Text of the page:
The Jeremy Bearimy-like complexities of making The Good Place have always meant that when a new season of the afterlife comedy is ready to premiere, the writing and shooting of that season’s episodes have already wrapped. There’s an added poignancy to that this time around: The Good Place’s fourth and final season begins on NBC this Thursday, September 26, but for the cast and a lot of the crew, The Good Place is over. The feelings about that journey’s conclusion spilled over into the show’s session during the Television Critics Association summer press tour this past August, where the members of Team Cockroach dabbed away tears between questions about their high-stakes, philosophically rich, proudly silly attempt at addressing questions that have vexed humanity for, oh, its entire existence. (Questions like “How do you live a good life?” and “How many food puns can be crammed into a single frame of a network sitcom?”) After the panel, The A.V. Club sat down with creator Michael Schur and writer-producers Megan Amram and Jen Statsky to discuss the end of The Good Place, the ways the show’s messages have seeped into their lives, and whether or not they’re eager to get back to writing comedies that don’t involve reformed demons, Time Knives, and artificially intelligent nincompoops with wind-chime genitalia.


AVC: How does it feel to be finished with shooting the show?

Jen Statsky: It’s a lot of emotions, and feeling both tremendous pride about the show ending, but also trying to grasp at its ending. It makes me unable to be articulate about it. [All laugh.]

Megan Amram: We’re writers, we’re not used to expressing things.

Michael Schur: We don’t use language professionally.

JS: [To The A.V. Club.] I’ll text you later. [Statsky and Amram laugh.]

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AVC: The TCA panel was pretty emotional. What does it mean to you to watch people have such a strong reaction to something you wrote and produced?

MS: It’s kind of the dream, honestly. I remember at some point, long ago, coming to the realization that the only thing you can ever really hope for is that the people that you’re working on a project with care about the project. If you write something, you will always care about it more than anybody else. Because it’s not reasonable to ask anyone to care as much as you do about something that isn’t theirs. It’s like asking someone to love a child as much as you love your child.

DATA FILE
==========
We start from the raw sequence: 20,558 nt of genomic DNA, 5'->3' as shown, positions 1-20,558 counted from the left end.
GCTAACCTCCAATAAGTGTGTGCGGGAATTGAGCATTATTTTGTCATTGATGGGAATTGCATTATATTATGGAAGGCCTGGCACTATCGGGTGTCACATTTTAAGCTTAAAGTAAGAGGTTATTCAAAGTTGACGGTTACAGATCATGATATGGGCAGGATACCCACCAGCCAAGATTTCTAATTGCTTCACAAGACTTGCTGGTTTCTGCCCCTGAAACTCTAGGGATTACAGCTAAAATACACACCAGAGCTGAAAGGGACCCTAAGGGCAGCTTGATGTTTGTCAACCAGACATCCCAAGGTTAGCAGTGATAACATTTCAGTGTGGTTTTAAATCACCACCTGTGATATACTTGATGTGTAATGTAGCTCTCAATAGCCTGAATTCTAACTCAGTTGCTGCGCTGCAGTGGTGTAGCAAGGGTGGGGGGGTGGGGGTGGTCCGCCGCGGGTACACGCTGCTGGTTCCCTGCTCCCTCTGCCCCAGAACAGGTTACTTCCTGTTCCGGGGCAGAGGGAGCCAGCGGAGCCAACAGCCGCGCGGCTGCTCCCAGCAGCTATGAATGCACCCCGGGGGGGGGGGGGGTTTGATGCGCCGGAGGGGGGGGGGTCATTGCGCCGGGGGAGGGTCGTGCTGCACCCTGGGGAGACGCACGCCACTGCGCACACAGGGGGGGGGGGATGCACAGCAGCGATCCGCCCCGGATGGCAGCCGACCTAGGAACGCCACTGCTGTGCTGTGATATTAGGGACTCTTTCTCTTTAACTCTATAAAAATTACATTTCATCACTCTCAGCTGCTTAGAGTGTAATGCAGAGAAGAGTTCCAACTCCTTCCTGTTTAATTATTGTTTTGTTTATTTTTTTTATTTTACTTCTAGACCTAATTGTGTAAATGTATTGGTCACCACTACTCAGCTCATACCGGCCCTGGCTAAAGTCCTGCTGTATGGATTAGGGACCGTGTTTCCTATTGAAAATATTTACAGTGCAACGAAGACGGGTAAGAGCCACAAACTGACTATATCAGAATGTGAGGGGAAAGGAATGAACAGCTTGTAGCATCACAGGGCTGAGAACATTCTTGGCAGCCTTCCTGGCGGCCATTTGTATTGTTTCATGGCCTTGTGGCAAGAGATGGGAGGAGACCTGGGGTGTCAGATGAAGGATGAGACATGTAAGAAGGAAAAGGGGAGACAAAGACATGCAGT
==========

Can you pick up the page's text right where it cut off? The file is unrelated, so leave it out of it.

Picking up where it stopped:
But you can hope that they care. That it matters. And part of the joy about this show in particular is that everyone cares about it. The people who work on it care about it, and it’s a lot of love and care and attention paid to it. The writing staff, as one example—over the last four years, almost every writer who’s worked on the show at one point has emailed me or texted me and said, “Hey, I just heard this really interesting thing on a podcast,” or “I read this interesting article,” or “I saw this thing on TV—I feel like it’s relevant, here’s a link to it.” And then those things have become part of the show. At least from a showrunner standpoint, that’s the absolute dream. That the writing staff is invested in the show enough to see something like that, think about how it applies to the show we’re all working on together. Nothing beats that.

Schur (second from left), Amram, and Statsky on a 2017 Good Place panel with Ted Danson
Photo: Greg Doherty (Getty Images)

AVC: Jen and Megan, can you remember anything you might’ve pitched along those lines?

MA: As [Schur] was saying that, I was like, “The show is so important to the writers, too, because it’s about so many things. And it’s so easy to go through your day and continuously think about the show, because a lot of things that you might think about, whether it’s political or literally the meaning of life or death or how you interact on a small-scale level in your life—those are all applicable to the show. There are a lot of pop culture-y philosophy things that pop up on podcasts. I remember reading a New Yorker article about the morality of forgiving yourself, basically. Maybe we didn’t do an exact storyline about it, but those are the kinds of things that you’re like, “Oh, these are real philosophical applications in real life.”

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MS: Was that the virtual Freud?

MA: I think that was.

MS: You put on virtual reality goggles and Sigmund Freud is sitting in a chair. And [the researchers say] “Tell Sigmund Freud what your problem is.” And [the article’s author] was having a lot of guilt because his mom was getting to the point where she needed to be in hospice care. And he was like, “Okay, here’s my problem: My mom is getting older, and I should put her in hospice care, but that makes me feel guilty because shouldn’t I take care of her? But also, I moved closer to her to take care of her, and the whole reason was so I could make decisions like this.” And he just poured out his heart to virtual Sigmund Freud. Then he exits, and then [the researchers] go, “Now, put on the goggles again.” And now he was Freud. And he was looking at an avatar of himself. And they played his speech back to him, through his own avatar. And then they’re like, “Now, give yourself advice.” And as Sigmund Freud, he was like, “Well, here’s what I would say to you. I would say the reason you did x, y, and z was…” And as he did it, he felt this tremendous sense of catharsis. Because how often do you get to talk to yourself? And disassociate like that?

I don’t know that we used any aspect of that in the show. But it was also the perfect thing to read about for the show, because it’s about being honest with yourself, and working your way through a difficult problem. There are so many things like that—that never made it into a script—and we would put them on a text thread and pass them around. And they became this rich soil that the show grew in.